Really, we probably could have counted Sergei's older brother Andrei here as well, but at least Andrei Kostitsyn was an NHL regular for several years and had some success with the Montreal Canadiens. The Habs seemed to give Sergei every chance to succeed, but he constantly had attitude problems and the coup de gras was when rumors started flying around that the Kostitsyns were involved with the Russian mafia in Montreal.

He's still just 30 years old and he has put up some good stats in the KHL, with 135 points in 226 games. So playing hockey and making it a career won't be an issue for him. But we'll likely never see him back in North America again, even with a 31st team looking for talent.



via expressen.com

Marcel Hossa may have lived in the shadow of older brother Marian during his brief time in the NHL, where he tallied 61 points in 237 for three different teams, but he's carved out a respectable career in the KHL.

Hossa began playing in the K since 2008-09, beginning with a solid two-year stint for Dinamo Riga in Latvia. He amassed 99 points in 108 games for Riga. Hossa had two more stints with Riga (2011-12, 2013-15) but spent the 2010-11 season with Ak-Bars Kazan, played 35 games for Moscow Spartak in '11-'12, and went to Prague the following year.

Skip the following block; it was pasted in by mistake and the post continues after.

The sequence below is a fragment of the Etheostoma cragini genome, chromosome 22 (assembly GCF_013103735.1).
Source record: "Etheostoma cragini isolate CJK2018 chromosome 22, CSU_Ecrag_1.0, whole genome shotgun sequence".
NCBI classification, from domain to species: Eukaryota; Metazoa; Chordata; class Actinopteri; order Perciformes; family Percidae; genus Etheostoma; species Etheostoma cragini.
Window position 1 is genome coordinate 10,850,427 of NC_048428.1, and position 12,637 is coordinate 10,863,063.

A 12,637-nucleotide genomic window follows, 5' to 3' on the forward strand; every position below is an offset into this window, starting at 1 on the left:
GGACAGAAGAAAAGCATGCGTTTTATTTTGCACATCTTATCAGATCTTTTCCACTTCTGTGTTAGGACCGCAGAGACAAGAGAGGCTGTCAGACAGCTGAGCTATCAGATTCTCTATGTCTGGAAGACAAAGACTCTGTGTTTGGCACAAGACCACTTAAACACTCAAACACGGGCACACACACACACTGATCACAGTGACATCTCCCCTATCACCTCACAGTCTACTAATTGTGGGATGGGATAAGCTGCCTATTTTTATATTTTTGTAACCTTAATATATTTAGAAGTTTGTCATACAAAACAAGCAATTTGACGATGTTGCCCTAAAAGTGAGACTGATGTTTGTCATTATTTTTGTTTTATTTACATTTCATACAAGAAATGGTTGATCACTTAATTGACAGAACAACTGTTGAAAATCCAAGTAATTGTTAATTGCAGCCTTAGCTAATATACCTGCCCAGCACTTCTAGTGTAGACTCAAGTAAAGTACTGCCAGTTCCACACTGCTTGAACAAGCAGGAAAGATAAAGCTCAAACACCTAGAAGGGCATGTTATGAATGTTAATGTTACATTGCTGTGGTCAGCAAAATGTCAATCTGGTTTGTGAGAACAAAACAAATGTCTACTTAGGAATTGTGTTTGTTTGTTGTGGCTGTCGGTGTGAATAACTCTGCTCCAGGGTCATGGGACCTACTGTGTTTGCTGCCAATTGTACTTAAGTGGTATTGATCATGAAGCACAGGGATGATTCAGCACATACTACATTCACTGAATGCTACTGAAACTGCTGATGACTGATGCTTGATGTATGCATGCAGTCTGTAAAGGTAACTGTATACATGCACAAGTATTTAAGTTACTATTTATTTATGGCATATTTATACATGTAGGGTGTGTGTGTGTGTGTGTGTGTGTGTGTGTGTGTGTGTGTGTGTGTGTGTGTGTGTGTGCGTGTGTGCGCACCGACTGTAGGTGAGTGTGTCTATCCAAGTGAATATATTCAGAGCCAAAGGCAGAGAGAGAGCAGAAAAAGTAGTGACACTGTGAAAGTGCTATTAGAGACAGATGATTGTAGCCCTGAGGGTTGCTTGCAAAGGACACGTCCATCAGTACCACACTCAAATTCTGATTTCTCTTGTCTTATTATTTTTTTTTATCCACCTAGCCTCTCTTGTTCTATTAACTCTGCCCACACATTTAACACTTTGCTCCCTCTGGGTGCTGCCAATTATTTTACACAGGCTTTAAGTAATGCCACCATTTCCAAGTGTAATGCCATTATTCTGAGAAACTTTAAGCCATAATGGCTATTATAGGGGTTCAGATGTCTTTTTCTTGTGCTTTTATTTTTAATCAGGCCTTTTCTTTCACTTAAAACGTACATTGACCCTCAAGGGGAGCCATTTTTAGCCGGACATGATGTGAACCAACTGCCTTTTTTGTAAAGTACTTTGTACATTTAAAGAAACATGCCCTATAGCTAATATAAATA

Then Hossa became a journeyman player across Europe, joining HK Dulka Trencin in his native Slovakia, MODO Hockey of the Swedish Hockey League, then Plzen and Trinec Ocelari of the Czech league in 2015-16. Hossa completed his second stint with Dulka Trencin last season, where he scored 22 goals for the third time since he left the NHL nearly a decade ago.


via eliteproprospects.com

The Columbus Blue Jackets drafted Nikolai Zherdev fourth overall in the 2003 draft, but came to the NHL with mixed results.

Zherdev debuted with the Blue Jackets in 2003-04, then tallied a career-best 27 goals following the 2005-06 regular season. However, he struggled defensively during his Columbus tenure and they traded him to the Rangers in July 2008. He fared pretty well during the 2008-09 season with 58 points under then-Rangers coach John Tortorella, but was a no-show in the playoffs. He opted to join the KHL's Mytishchi Atlant the next season and had a 30-point season.